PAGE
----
As VC activity slowed down globally last year, Kenya defied odds to record the strongest growth in funding raised in Africa. Reports show that the deal count and value to the country surpassed 2021 figures owing to increased investor interest.
Data from market intelligence firm Briter Bridges, and The Big Deal shows Kenya raised $1.1 billion, more than double the funding that East Africa’s biggest economy got in 2021, when the continent raised about $5 billion.
Another report by Partech, which excluded Sun King’s mega round, also shows that Kenya’s funding spiked by 33% last year, to a record $758 million.
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Partech placed Kenya fourth in the list of the top VC destinations after Nigeria, South Africa and Egypt, respectively. The four markets account for over 70% of the total VC funding in Africa.
Briter, which included country ranking this year, and Big Deal positioned Kenya as second in VC destination after Nigeria, which took the lead after raising $1.2 billion, despite the deal number and value dropping. When compared to the previous year, the amount invested in Nigeria dipped by over 36%, according to Partech, and 20% as per Big Deal’s data. South Africa’s funding stagnated as per Partech while Big Deal data shows a 42% decline.
The reports show that Kenya recorded the strongest growth in the continent, as Egypt’s VC funding grew slightly too. Overall, Africa reported an increase in invested amount last year; Partech put the figure at $6.4 billion, Briter Bridges at $5.4 billion and Big Deal at $4.8 billion.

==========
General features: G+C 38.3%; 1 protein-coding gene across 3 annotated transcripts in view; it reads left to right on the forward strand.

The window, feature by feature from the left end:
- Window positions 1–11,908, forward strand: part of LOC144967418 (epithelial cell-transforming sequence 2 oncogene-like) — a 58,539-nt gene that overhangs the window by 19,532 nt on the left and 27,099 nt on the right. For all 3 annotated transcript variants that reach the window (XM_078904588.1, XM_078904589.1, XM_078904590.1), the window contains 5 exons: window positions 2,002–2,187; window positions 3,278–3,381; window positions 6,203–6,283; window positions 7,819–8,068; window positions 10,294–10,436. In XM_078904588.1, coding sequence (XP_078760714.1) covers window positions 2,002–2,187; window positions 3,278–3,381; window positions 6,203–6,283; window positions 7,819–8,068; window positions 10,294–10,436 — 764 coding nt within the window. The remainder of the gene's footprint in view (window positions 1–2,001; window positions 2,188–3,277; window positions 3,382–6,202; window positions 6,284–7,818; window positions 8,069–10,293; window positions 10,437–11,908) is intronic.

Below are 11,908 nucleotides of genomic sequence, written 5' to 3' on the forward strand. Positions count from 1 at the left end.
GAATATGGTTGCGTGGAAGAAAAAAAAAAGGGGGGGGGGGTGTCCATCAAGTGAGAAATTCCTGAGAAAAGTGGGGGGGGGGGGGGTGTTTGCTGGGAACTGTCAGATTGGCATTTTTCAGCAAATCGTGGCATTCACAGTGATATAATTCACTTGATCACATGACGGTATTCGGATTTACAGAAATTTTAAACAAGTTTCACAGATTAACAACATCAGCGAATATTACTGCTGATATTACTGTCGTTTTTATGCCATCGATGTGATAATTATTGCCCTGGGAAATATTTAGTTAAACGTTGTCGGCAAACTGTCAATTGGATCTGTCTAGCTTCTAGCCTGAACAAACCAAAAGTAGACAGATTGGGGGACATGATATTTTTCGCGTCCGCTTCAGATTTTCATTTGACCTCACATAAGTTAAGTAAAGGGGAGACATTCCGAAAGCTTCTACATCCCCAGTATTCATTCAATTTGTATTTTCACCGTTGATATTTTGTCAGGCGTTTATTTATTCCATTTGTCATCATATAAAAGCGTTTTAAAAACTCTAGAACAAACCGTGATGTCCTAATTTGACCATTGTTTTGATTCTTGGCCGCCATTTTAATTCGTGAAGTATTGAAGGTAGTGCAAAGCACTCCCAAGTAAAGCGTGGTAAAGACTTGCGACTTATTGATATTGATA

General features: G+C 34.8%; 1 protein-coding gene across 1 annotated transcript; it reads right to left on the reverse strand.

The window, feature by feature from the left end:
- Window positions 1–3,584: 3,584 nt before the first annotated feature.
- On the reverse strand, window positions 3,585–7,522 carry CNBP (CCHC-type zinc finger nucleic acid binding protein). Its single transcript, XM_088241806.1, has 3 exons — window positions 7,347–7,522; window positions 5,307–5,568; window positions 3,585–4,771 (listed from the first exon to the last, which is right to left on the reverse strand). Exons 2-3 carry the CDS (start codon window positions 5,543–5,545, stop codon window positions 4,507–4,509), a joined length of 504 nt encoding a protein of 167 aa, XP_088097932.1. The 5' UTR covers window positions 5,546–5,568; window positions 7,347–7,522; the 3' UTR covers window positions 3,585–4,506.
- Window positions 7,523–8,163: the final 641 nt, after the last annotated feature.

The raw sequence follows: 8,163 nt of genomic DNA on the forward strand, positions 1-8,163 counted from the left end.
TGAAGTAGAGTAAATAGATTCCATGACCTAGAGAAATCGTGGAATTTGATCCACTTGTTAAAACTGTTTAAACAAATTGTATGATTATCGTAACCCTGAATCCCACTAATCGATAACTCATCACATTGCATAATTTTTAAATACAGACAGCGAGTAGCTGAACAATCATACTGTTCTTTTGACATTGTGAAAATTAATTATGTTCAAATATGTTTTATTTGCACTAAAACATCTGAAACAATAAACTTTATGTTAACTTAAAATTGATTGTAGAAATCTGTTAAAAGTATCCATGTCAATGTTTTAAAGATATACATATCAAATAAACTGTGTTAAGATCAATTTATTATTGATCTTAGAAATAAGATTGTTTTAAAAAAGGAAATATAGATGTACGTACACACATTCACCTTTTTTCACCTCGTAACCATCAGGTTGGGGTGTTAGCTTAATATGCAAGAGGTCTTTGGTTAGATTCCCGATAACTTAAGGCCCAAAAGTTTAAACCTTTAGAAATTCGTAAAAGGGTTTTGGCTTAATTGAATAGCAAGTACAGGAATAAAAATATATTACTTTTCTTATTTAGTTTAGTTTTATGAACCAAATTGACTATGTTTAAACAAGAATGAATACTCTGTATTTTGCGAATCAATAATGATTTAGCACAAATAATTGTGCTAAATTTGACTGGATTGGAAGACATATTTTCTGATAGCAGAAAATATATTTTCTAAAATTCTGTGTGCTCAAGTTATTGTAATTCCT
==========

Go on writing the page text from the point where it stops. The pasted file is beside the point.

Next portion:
Clean tech and e-commerce
Nearly all sectors in Kenya experienced increased VC interest; however, clean tech, e-commerce, fintech and food and agriculture verticals accounted for the bulk of the activity.
The clean tech sector received the greatest VC interest in Kenya, as it accounted for nearly half of the total capital raised by Kenyan private venture-backed companies — buoyed by Sun King’s mega round and M-Kopa’s funding. Both PAY-Go scale-ups are providers of solar home systems, but M-Kopa’s platform now includes financing of a range of products and services.
Other clean tech ventures that attracted venture backing include BasiGo, an EV startup trying to electrify Kenya’s public transport sector currently dominated by fossil-fuel buses.
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Investor interest in clean tech ventures aligns to last year’s global trend that saw more capital injected into businesses that are mitigating climate change. It is expected that the clean and climate tech verticals, and more narrowly in Africa, will continue to pull VC dollars amidst slowdown in funding.
Scale-ups in the e-commerce sector like Wasoko and MarketForce; B2B platforms enabling informal traders to source goods directly from manufacturers and distributors; and Copia, an e-commerce platform that taps its network of agents to serve customers in rural areas, also pulled in investors too. The aforementioned raised big rounds that saw the vertical emerge as one of the most positively impacted by VC funding.
Fintechs also continued to attract most funding on the continent as Africa, the world’s second-fastest payments and banking market, grows. However, in Kenya, the vertical was third in VC preference, evaluated by deal value. On the other hand, the vertical experienced the most activity in terms of deal numbers.
Meanwhile, despite Kenya experiencing the enormous growth last year, the market was not spared by the effects of VC slowdown, as some businesses like Kune and WeFarm wound up, as others like Twiga, Sendy and MarketForce cut their staff numbers as they adjusted to new fundraising realities.
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